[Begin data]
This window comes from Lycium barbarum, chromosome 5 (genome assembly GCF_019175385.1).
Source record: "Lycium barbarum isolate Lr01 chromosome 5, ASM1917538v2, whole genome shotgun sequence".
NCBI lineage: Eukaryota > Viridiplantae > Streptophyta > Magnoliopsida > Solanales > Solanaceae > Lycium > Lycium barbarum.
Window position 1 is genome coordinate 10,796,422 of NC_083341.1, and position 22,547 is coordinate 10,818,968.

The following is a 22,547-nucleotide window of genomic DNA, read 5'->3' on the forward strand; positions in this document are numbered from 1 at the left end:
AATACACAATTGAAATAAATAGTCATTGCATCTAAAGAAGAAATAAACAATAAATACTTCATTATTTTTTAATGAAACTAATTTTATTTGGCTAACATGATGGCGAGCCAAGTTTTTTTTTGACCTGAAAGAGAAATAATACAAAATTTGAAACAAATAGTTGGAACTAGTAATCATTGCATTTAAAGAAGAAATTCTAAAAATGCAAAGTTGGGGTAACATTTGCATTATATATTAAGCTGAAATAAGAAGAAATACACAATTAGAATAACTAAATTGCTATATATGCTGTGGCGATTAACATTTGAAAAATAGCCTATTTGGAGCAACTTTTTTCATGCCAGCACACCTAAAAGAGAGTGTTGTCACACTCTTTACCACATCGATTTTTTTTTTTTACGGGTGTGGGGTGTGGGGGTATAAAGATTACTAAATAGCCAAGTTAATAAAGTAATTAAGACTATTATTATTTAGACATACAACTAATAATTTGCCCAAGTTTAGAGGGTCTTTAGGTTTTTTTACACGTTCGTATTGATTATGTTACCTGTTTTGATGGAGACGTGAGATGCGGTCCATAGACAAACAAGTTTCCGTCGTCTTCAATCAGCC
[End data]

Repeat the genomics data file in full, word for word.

This window comes from Lycium barbarum, chromosome 5 (genome assembly GCF_019175385.1).
Source record: "Lycium barbarum isolate Lr01 chromosome 5, ASM1917538v2, whole genome shotgun sequence".
NCBI lineage: Eukaryota > Viridiplantae > Streptophyta > Magnoliopsida > Solanales > Solanaceae > Lycium > Lycium barbarum.
Window position 1 is genome coordinate 10,796,422 of NC_083341.1, and position 22,547 is coordinate 10,818,968.

The following is a 22,547-nucleotide window of genomic DNA, read 5'->3' on the forward strand; positions in this document are numbered from 1 at the left end:
AATACACAATTGAAATAAATAGTCATTGCATCTAAAGAAGAAATAAACAATAAATACTTCATTATTTTTTAATGAAACTAATTTTATTTGGCTAACATGATGGCGAGCCAAGTTTTTTTTTGACCTGAAAGAGAAATAATACAAAATTTGAAACAAATAGTTGGAACTAGTAATCATTGCATTTAAAGAAGAAATTCTAAAAATGCAAAGTTGGGGTAACATTTGCATTATATATTAAGCTGAAATAAGAAGAAATACACAATTAGAATAACTAAATTGCTATATATGCTGTGGCGATTAACATTTGAAAAATAGCCTATTTGGAGCAACTTTTTTCATGCCAGCACACCTAAAAGAGAGTGTTGTCACACTCTTTACCACATCGATTTTTTTTTTTTACGGGTGTGGGGTGTGGGGGTATAAAGATTACTAAATAGCCAAGTTAATAAAGTAATTAAGACTATTATTATTTAGACATACAACTAATAATTTGCCCAAGTTTAGAGGGTCTTTAGGTTTTTTTACACGTTCGTATTGATTATGTTACCTGTTTTGATGGAGACGTGAGATGCGGTCCATAGACAAACAAGTTTCCGTCGTCTTCAATCAGCC